“Where are you from?” I used to hate that question. My answer was always bumbling and awkward, some variation on the following: “Um, I was born in San Francisco but I went to junior high and high school in Minnesota, then I moved to Chicago for college, so yeah I’ve been here since then. Yeah. Um. So, Chicago.”
Even more than my answer, I hated the responses:
“Oh, so you’re from Minnesota.”
Kind of. I mean, some formative years were spent there. I don’t think that “formative years” means “high school”, which a sizable amount of people seem to believe. I hated high school, and when I wasn’t LARPing or getting barked at in the hallways (I accept that one of these may have contributed to the other, but being told you’re dog-ugly every day doesn’t do wonders for the old self-esteem), I spent my time dreaming about how I would leave. I did leave. Because I hated it.
Sorry, Minnesotans. I don’t hate it now. Minnesota is a beautiful state with a lot going for it: affordable, great music, and one of the best state fairs I’ve had the pleasure to attend. But San Francisco to St. Paul at an age when you’re just starting to get as awkward and pimpled as you’re ever going to be is a rough transition. Add in the beginning of the end of your parents’ rocky marriage, “Minnesota Nice” (it’s real and it’s awful), and incredibly cold winters, and…yeah. Let’s not forget that before this, I’d never seen snow or the thermostat dip below 40. Also, my new classmates had been friends in the womb, shared the same zip code, and got bug-eyed at the idea of humans that fell outside of that category. I cried when I went to college, and they weren’t tears of sadness.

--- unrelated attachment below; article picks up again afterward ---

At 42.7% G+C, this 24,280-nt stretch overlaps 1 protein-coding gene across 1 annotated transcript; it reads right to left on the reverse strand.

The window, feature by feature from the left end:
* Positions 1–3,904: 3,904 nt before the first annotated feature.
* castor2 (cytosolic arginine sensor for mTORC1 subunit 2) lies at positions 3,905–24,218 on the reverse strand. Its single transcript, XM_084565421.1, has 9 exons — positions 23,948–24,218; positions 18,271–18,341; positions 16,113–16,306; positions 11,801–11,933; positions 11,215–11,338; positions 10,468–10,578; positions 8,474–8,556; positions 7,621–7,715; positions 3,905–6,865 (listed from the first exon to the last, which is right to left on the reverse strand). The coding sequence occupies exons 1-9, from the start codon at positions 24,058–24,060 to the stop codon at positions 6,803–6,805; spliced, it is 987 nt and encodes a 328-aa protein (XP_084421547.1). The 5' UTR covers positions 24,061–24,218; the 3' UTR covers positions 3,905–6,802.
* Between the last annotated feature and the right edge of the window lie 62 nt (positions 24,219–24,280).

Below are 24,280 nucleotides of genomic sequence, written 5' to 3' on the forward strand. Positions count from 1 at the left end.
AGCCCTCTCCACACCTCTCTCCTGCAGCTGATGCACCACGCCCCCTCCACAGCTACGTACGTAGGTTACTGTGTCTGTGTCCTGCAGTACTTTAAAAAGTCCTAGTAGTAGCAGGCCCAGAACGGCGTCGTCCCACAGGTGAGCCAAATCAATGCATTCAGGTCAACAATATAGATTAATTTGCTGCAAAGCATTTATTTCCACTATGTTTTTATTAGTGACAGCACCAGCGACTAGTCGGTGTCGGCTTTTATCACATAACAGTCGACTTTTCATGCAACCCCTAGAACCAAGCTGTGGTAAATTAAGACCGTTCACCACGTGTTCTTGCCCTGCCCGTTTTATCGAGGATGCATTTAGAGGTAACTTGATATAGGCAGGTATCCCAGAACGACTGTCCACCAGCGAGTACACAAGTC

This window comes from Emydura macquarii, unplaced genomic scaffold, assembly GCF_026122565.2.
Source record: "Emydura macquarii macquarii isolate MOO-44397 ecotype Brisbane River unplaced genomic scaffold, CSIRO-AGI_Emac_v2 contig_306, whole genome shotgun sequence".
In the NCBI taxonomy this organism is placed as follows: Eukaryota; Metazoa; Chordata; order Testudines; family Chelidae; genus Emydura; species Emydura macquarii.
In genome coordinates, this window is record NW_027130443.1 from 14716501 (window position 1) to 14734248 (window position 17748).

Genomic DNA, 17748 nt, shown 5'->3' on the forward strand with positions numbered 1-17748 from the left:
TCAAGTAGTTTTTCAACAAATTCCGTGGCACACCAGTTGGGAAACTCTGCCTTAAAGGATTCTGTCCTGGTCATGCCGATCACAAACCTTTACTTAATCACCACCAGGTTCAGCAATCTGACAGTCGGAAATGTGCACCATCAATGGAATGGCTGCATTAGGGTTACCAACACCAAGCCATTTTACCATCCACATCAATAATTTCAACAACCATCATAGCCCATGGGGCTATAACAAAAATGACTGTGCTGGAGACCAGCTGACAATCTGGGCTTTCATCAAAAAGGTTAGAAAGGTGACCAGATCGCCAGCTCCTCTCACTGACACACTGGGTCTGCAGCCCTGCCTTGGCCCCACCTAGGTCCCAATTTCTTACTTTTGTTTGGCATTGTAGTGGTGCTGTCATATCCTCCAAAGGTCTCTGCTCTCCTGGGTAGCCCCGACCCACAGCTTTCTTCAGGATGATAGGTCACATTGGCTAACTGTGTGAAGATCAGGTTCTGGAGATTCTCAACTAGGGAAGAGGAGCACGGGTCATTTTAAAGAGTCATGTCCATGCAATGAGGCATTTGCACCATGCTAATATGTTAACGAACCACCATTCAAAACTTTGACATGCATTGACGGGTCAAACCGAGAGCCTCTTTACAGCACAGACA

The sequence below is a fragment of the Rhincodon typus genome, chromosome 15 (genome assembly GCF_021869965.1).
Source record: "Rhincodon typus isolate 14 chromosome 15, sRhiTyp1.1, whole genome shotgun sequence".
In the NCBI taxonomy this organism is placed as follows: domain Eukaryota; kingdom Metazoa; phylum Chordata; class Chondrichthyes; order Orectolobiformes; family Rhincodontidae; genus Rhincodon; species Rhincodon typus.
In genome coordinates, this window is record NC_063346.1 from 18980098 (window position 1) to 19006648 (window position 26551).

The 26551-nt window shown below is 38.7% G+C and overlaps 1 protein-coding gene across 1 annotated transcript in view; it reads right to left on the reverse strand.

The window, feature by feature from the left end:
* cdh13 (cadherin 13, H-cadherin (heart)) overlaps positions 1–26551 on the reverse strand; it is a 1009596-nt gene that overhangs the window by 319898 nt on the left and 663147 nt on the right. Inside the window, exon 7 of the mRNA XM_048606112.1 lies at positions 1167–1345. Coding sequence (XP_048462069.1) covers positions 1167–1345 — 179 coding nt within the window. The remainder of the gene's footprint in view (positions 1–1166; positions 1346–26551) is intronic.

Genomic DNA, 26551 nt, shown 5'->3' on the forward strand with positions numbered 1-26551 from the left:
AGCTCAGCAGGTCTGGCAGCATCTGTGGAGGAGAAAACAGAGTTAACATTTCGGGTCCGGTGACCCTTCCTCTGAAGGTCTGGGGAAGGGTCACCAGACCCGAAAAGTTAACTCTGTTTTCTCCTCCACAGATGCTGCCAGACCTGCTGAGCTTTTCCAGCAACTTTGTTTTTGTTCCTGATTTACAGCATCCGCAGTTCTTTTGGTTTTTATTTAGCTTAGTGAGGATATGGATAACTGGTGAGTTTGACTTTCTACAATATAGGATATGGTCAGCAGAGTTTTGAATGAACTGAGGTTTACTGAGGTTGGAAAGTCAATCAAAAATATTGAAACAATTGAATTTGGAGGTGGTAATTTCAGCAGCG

Hometown implies affection and possibly a desire to return. While I like Minnesota much more when I’m not seeing it through a haze of cystic acne, asshole classmates, and my own deep and painful awkwardness, it wasn’t the only place that shaped me. Which brings us to:
“You’re from San Francisco then?”
Not really, though I spent some formative years there too. I loved it, but loving a place as an 8-year-old is very different than loving it as an adult. It’s still pretty wonderful, if about a billion dollars more expense and filled with tech workers. The early and mid-90s of my childhood is no more. San Francisco doesn’t work either. So I answer Chicago, which results in my favorite:
“But I mean you weren’t born here, so you’re not really from here.”
This is bullshit logic – a weird, macho form of faux-authenticity. Cool, your mom gave birth to you here. Oh, there’s more to it than that? You have a lot of emotions and associations with Chicago? Me too. I’ve lived here longer than I’ve lived anywhere else, almost 12 years. I turned into a halfway decent grown-up here. And I chose here. My 17-year-old reptile brain wasn’t into deep thoughts or good choices, but it made an exception one very important time. It remains one of the best decisions I’ve made to date. And it’s my new answer:
If you don’t agree with that, I don’t care. I think my hometown would approve.